‘His ancestral home is a tip’: the Californian restoring Rochdale’s grandest house

With his blinding white smile, tanned skin and bleached blond hair, the new American owner of one of the north of England’s most important manor houses does not travel incognito.

“Mr Hopwood, is that you?” The middle-aged women walking their dogs were very excited to encounter Hopwood DePree driving down the crater-filled lane to Hopwood Hall in Rochdale, Greater Manchester.

“How are you finding England?” one asked, giggling. “A bit different from Los Angeles, I bet.” Word has spread quickly in Rochdale that Hopwood Hall, the grandest stately home in the borough and one-time residence of Lord Byron, has a new guardian.

There have been sightings of him all over town, drinking local ale in the pubs and being laughed out of the chippie for trying to pay for a pie with an American Express card.

DePree, a Hollywood impresario who has abandoned his life in the sunshine state to renovate his family seat in the rainy north of England, smiled behind the wheel of his rental car.




The house is almost derelict.

The house is almost derelict. Photograph: Christopher Thomond for the Guardian

It is indeed different in Rochdale compared with California, he conceded. “But this is just one of those places where I instantly feel at home. I have this jacket now,” he said, pointing to his waxed coat, “and I own two umbrellas – brollies, as you call them.”

Hopwood Hall is a once-splendid but now deeply dilapidated Grade II*-listed two-storey brick-and-stone manor, built in a quadrangle around a timber-framed hall that dates back to 1426. Its greatest claim to fame is that it hosted Lord Byron in 1811, when the “mad, bad and dangerous” poet was the 20-year-old Baron of Rochdale.

Byron made himself at home in one of the upstairs bedrooms and spent a week or so putting the finishing touches to Childe Harold’s Pilgrimage, his first hit poem. He was so grateful for the billet that he gave his hosts, the Hopwoods, an ornate fireplace, which survives today – albeit in a windowless room with a leaky roof and a rubble-filled floor.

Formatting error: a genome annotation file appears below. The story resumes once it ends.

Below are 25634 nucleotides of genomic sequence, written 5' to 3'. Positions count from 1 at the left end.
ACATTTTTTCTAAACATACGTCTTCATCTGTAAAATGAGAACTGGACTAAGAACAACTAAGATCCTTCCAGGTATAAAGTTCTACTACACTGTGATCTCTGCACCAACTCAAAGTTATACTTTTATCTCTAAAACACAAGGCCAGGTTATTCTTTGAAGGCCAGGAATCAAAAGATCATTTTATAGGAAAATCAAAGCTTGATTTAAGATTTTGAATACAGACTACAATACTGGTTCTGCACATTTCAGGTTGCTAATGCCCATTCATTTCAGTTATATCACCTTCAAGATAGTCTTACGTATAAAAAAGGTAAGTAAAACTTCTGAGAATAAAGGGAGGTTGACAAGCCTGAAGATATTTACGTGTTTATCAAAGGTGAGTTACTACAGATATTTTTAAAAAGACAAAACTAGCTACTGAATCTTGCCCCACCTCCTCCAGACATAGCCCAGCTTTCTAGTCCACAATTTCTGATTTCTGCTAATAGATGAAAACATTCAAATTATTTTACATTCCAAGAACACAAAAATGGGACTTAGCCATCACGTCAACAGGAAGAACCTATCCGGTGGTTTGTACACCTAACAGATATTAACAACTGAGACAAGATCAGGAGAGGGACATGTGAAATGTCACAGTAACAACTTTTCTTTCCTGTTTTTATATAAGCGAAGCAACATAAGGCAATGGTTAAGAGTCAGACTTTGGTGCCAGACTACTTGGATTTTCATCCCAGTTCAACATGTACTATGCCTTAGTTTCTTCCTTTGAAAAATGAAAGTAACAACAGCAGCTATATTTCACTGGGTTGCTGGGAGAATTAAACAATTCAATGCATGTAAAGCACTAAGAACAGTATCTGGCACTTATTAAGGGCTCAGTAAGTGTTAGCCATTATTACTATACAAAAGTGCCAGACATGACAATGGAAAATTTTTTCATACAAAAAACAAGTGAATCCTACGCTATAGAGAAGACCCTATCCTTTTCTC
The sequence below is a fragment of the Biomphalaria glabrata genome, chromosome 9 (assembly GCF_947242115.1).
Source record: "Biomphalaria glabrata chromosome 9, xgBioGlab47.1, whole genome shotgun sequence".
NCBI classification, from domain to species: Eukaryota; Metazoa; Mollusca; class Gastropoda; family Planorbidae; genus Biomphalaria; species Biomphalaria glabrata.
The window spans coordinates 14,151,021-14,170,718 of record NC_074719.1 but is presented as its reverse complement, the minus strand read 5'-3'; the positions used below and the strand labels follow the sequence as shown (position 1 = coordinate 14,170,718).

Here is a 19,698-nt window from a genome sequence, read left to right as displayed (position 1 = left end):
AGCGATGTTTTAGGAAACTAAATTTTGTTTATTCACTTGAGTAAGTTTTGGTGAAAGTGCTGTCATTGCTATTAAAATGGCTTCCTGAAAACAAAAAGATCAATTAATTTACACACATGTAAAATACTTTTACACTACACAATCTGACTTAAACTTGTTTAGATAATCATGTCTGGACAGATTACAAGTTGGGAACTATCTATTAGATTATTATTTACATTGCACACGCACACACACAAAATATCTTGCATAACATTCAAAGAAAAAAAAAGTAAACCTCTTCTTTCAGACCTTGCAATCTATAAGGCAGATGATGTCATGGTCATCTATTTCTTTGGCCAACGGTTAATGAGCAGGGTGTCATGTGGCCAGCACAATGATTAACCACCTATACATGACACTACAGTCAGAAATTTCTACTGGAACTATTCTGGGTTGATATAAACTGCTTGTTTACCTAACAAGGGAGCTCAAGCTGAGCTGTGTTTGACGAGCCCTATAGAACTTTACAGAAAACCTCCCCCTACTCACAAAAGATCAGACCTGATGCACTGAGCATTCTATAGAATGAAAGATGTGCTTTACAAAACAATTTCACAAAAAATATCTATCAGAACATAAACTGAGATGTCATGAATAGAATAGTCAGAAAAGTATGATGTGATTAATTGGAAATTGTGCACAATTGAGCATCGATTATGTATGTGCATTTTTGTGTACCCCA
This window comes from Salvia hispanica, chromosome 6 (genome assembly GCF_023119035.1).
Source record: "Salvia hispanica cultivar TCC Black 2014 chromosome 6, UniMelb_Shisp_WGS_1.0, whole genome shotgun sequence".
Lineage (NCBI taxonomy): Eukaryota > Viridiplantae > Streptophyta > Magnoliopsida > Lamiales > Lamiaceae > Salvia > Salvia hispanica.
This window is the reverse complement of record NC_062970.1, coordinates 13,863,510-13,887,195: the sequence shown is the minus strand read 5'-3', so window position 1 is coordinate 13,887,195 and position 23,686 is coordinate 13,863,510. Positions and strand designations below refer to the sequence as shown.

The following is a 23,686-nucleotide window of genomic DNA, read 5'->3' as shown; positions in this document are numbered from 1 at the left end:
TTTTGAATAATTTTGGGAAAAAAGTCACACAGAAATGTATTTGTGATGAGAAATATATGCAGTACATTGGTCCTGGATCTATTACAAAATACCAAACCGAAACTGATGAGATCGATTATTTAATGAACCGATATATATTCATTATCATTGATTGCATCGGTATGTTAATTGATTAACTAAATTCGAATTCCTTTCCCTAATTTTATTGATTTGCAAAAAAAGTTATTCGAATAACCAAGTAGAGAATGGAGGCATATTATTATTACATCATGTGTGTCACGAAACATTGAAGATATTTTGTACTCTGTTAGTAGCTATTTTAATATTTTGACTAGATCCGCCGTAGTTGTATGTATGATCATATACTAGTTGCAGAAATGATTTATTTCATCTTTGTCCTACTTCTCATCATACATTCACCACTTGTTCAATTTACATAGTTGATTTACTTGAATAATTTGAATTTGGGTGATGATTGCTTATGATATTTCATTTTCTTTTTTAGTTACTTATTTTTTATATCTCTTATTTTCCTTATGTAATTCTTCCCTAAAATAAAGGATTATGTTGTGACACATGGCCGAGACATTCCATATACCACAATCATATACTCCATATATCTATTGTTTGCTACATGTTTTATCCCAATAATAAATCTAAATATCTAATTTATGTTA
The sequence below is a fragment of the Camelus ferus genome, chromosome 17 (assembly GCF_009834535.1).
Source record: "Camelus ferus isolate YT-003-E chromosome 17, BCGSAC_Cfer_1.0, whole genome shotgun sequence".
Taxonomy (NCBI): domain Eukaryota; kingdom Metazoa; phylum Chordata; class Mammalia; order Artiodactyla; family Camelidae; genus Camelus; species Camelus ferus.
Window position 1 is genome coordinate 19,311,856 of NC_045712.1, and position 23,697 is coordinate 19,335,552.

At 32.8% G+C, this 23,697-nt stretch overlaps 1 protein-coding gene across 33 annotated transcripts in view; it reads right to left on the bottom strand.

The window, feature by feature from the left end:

DePree estimates the renovation costs could be up to £10m.

DePree estimates the renovation costs could be up to £10m. Photograph: Christopher Thomond for the Guardian

DePree, a 47-year-old writer and filmmaker once named by the Hollywood Reporter as one of “20 People to Know”, discovered four years ago that his family had occupied the hall until 1923. By then all of the Hopwoods had either emigrated to the US or died out, and the house was first taken over by the Lancashire Cotton Corporation during the second world war, then the La Salle order of monks and finally the local authority, who left it to rot 30 years ago.

In 2014, he booked a plane ticket and persuaded Rochdale council to let him take a look around. Councillor Janet Emsley did due diligence to check he wasn’t just “some weirdo” – but he really is a direct descendent of the Hopwoods who built the hall, she insists.

Bob Wall, the caretaker, remembers the American’s face as he looked around the ruined house. “I felt a bit sorry for him. He’d flown 5,000 miles to see his ancestral home and it’s a complete tip.”

Last year, DePree sold his LA bungalow and moved to Rochdale to fulfil his dream of restoring his family seat to its former glory. He has just been awarded a grant from Historic England that has been match-funded by Rochdale council to the tune of at least £276,000.




Hopwood Hall’s main claim to fame is that Byron once stayed there.

Hopwood Hall’s main claim to fame is that the poet Byron once stayed there. Photograph: Christopher Thomond for the Guardian

The funding will enable the hall to be stabilised and weather-proofed. Meanwhile, students from the Manchester School of Architecture are undertaking an elective focusing on renovation proposals.

DePree has an exclusive agreement with the council and English Heritage for up to five years to put together a workable plan for the renovations, which he thinks will cost between £6m and £10m – some of which he will fund and the rest he hopes will come from grants.

The deal gives him the right to live in the building, although most of the 60 rooms will be public, available for use by the local community for meetings, weddings or other events. If all goes well, he will be given a lease by the council, as a sort of property guardian.

Having set up a film festival in his birth state of Michigan, DePree hopes Hopwood Hall can be an art and culture hub for the community. Horticulture students from neighbouring Hopwood college are already helping with the garden, and he is in talks with the bricklaying course to use apprentices to redo the boundary walls.




Hopwood DePree wants to turn the hall into an arts and culture hub for the community.

Hopwood DePree wants to turn the hall into an arts and culture hub for the community. Photograph: Christopher Thomond for the Guardian

Growing up, DePree hated his unusual first name. “Everyone else was called Tim and Jim and Bob and Tom,” he recalled, explaining why he chose to call himself Todd instead. It was only when he became an actor that he reverted to his birth name: “My agent told me to drop Todd and just become Hopwood DePree.”

He is excited about his new career as a property developer, his sunny American optimism apparently undaunted by the mammoth task ahead. He is hopeful that a reality TV show will be made about the renovation and has begun filming himself just in case. But he insists it is not just a vanity project: “I am primarily doing this for the local community, to bring this wonderful building back to life for local people to enjoy.”